yes there is wifi around hanga roa -- its adequate, but its weak and it comes and goes. there is one tv channel too.

for food, well, you are not there for that. however, there are a range of restaurants and a couple grocery stores, so its fine. we basically went sightseeing in the morning, came back for lunch, then more sightseeing, then at dusk back to a grocery for empanadas, beer, water, etc. to take back to our place.

for nightlife, hanga roa has a couple bars and discos and a native dancers supper show too. also, the local polynesian style tattoo artists are rather famous, if you want to get one.

as far as accommodations, there is moderate variety. by far most are basic homestyle property affairs that islanders rent out. however, there are also a few hotels and one or two higher end resorts.

for more info check out the pics/link above in the thread to our place, marae cabanas, which seemed like a fairly typical example -- it only has three cabanas and it was a very clean, comfortable, homey place to come back to after sightseeing and hiking all day. for example, we sat out on our cabana lanai deck in the mornings and in the courtyard casita under the stars at night -- i really liked it.
Reply With Quote
     
     
  #10  
Old Posted Sep 22, 2017, 6:49 PM
whatnext whatnext is offline
Registered User
 
Join Date: Feb 2009
Location: Vancouver
Posts: 7,365
Cool, thanks for sharing!
Reply With Quote
     
     
  #11  
Old Posted Sep 22, 2017, 8:02 PM
OhioGuy OhioGuy is offline
Registered User
 
Join Date: Jul 2004
Location: DC
Posts: 6,991
Interesting to see!
Reply With Quote
     
     
  #12  
Old Posted Sep 22, 2017, 8:17 PM
ThatDarnSacramentan ThatDarnSacramentan is offline
Registered User
 
Join Date: Jun 2010
Posts: 977
I've never considered a trip to Easter Island until just now. Great set, thanks for sharing.
Reply With Quote
     
     
  #13  
Old Posted Oct 4, 2017, 6:27 PM
SpongeG's Avatar
SpongeG SpongeG is offline
Registered User
 
Join Date: Jun 2006
Location: Coquitlam/Rainbow Lake
Posts: 29,927
cool stuff.
__________________
belowitall
Reply With Quote
     
     
  #14  
Old Posted Oct 6, 2017, 8:32 AM
IMBY IMBY is offline
Registered User
 
Join Date: Sep 2012
Location: Las Vegas, NV
Posts: 733
Thanks for the tour, it'll save me a trip out there, as I get extremely, and I mean, extremely nervous being on islands, and this island being so far away from the mainland, I would never consider it. I've gotten nervous even being on the Hawaiian islands.
Reply With Quote
     
     
  #15  
Old Posted Oct 15, 2017, 2:30 AM
phillyskyline's Avatar
phillyskyline phillyskyline is offline
Monomania w/ Skyscrapers
 
Join Date: Jun 2005
Location: In the sky with other skyscrapers
Posts: 2,530
What a unique tour!
__________________
"OK gang, you know the rules, no humping, no licking, no sniffing hineys."
Harry Dunne
Reply With Quote
     
     
  #16  
Old Posted Oct 15, 2017, 3:04 PM
Sun Belt Sun Belt is online now
Registered User
 
Join Date: Sep 2017
Location: SPF 50
Posts: 305
It is way out there. Very cool.
Reply With Quote
     
     
  #17  
Old Posted Oct 15, 2017, 3:29 PM
deja vu's Avatar
deja vu deja vu is offline
This looks familiar...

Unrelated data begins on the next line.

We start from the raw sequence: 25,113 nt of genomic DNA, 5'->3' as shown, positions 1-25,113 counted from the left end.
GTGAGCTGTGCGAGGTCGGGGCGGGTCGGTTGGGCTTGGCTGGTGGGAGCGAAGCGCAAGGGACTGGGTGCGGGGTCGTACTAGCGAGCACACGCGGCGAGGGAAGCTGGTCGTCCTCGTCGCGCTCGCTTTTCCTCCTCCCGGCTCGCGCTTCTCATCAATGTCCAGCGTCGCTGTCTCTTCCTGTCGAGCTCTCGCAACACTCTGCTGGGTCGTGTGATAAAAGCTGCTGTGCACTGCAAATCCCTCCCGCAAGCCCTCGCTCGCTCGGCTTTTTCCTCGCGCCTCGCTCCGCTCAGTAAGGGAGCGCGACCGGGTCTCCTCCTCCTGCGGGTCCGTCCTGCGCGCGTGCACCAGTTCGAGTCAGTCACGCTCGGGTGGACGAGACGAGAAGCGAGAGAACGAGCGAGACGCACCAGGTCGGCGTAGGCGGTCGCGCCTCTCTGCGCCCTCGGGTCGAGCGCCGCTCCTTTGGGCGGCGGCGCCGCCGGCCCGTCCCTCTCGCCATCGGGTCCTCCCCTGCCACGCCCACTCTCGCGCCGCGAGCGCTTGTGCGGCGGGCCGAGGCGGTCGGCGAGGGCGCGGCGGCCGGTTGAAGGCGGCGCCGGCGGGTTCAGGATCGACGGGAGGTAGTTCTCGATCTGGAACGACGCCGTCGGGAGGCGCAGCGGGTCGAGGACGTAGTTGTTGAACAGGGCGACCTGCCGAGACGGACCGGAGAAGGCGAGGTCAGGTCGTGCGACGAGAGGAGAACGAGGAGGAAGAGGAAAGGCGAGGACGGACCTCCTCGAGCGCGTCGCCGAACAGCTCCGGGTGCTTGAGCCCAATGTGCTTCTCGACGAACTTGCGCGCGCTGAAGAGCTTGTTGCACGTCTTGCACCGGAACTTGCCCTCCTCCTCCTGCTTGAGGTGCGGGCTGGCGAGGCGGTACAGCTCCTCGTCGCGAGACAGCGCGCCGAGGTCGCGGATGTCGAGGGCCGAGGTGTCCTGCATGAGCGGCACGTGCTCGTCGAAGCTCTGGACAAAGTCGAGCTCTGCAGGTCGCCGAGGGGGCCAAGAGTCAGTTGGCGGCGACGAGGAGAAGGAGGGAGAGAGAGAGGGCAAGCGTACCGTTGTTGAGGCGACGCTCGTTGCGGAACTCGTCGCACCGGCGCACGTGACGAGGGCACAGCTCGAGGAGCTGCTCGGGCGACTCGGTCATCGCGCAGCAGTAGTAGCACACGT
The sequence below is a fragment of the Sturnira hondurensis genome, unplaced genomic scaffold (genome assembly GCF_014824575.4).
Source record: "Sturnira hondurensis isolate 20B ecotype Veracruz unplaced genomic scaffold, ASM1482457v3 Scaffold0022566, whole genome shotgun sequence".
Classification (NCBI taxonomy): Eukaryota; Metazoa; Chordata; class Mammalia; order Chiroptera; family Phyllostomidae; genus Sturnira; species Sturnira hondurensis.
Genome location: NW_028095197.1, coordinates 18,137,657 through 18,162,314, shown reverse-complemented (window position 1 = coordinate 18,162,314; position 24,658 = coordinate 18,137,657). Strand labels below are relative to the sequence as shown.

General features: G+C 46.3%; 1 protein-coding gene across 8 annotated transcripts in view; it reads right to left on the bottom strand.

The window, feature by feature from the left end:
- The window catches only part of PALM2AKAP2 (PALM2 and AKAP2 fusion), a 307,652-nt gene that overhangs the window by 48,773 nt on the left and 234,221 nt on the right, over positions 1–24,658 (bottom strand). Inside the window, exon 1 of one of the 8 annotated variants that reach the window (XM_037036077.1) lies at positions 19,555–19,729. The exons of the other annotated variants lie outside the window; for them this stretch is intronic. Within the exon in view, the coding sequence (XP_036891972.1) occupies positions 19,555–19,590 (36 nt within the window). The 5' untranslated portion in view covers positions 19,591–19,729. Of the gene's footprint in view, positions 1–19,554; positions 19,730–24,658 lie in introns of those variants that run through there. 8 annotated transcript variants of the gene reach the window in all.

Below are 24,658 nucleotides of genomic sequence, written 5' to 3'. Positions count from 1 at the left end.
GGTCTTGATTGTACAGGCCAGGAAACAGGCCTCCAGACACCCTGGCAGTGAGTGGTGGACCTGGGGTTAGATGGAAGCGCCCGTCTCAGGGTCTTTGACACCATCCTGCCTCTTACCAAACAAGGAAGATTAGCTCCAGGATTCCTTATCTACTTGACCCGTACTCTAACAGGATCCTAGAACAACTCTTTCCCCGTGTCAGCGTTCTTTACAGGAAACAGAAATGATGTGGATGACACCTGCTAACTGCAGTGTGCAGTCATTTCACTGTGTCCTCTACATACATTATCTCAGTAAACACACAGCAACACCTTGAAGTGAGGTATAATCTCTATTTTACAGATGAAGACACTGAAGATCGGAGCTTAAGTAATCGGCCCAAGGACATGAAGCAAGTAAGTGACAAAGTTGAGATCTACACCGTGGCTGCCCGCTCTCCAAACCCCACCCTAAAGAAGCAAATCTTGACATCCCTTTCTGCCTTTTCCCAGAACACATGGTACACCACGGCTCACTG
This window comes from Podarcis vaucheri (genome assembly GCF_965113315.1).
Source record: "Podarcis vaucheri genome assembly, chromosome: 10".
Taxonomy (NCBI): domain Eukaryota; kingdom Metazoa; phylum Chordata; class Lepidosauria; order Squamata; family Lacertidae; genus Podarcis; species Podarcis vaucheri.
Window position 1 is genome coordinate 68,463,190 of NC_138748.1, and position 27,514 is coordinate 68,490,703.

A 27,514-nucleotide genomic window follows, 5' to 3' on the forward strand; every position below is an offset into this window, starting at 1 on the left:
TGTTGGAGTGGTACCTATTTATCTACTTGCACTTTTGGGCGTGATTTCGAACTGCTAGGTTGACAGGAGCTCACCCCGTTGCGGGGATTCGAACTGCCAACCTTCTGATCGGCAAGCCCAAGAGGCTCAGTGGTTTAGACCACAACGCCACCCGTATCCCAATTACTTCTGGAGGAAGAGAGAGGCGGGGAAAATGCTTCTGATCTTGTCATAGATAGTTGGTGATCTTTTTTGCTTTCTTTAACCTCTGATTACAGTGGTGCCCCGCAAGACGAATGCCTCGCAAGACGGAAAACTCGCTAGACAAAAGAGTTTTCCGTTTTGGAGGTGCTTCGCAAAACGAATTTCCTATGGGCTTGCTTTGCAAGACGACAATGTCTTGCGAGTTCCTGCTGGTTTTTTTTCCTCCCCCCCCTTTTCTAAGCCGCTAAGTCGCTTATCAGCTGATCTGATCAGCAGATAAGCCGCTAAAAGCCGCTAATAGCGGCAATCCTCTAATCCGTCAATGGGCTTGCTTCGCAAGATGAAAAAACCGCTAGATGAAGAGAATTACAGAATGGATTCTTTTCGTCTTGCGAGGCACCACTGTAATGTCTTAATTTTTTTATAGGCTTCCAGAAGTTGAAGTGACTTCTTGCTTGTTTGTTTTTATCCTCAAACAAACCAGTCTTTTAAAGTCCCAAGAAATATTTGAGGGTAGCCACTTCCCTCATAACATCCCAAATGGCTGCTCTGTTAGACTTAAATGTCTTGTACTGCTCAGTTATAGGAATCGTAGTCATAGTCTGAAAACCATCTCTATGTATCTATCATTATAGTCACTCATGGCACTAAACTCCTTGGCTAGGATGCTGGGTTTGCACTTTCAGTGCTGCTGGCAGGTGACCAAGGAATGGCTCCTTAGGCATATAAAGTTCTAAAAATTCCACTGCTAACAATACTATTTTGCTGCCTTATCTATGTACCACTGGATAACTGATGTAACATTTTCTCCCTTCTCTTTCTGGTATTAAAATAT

Join Date: Dec 2008
Location: Michigan
Posts: 656
You covered some extensive ground in a few days. Thanks for sharing one of the more unique photo threads on here that I've seen in a while.
Reply With Quote
     
     
  #18  
Old Posted Oct 16, 2017, 2:08 PM
mrnyc mrnyc is offline
Registered User
 
Join Date: Jul 2006
Posts: 4,236
^ thanks all --

-- here is something recent from the nytimes science section regarding the origin of the rapa nui people:



SCIENCE

In Easter Island DNA, Evidence of Genetic Loneliness

By NICHOLAS ST. FLEUR OCT. 12, 2017



Looking at a map, one would be challenged to find a more impressive place than Easter Island where people ventured without the benefit of modern navigation. Just three times the size of Manhattan, it is more than a thousand miles from its nearest island neighbor to the west and 2,200 miles from Chile to the east, yet people have lived there for more than 800 years.

Scientists have long wondered how early people sailed to the island — as well as how they built the island’s impressive Moai.




An 18th-century engraving showing the French explorer Jean-François de Galaup La Pérouse arriving at Easter Island in 1786. A new study suggests Polynesians and South Americans did not intermingle before European contact in 1722. Credit De Agostini Picture Library, via Getty Images





The giant, mysterious stone men, or moai, for which Easter Island, or Rapa Nui, is known. The tiny island is more than a thousand miles from its nearest island neighbor to the west and 2,200 miles from Chile to the east. Credit Onfokus, via Getty Images



more:

https://www.nytimes.com/2017/10/12/s...e=sectionfront
Reply With Quote
     
     
  #19  
Old Posted Oct 16, 2017, 3:49 PM
xzmattzx's Avatar
xzmattzx xzmattzx is offline
Registered User
 
Join Date: May 2006
Location: Wilmington, DE
Posts: 4,694
Very interesting pictures!
Reply With Quote
     
     
  #20  
Old Posted Oct 16, 2017, 4:53 PM
dc_denizen's Avatar
dc_denizen dc_denizen is offline
Selfie-stick vendor
 
Join Date: Oct 2005
Location: Brooklyn, NY
Posts: 4,779
wow great trip and pics!

surprised you didn't run into Nantais out there.
__________________
Joined the bus on the 33rd seat
By the doo-doo room with the reek replete
Reply With Quote
     
     
This discussion thread continues

Use the page links to the lower-right to go to the next page for additional posts
 
 
Reply

Go Back   SkyscraperPage Forum > Photography Forums > My City Photos
Forum Jump


Thread Tools
Display Modes

Forum Jump


All times are GMT. The time now is 3:18 PM.

     

Powered by vBulletin® Version 3.8.7
Copyright ©2000 - 2017, vBulletin Solutions, Inc.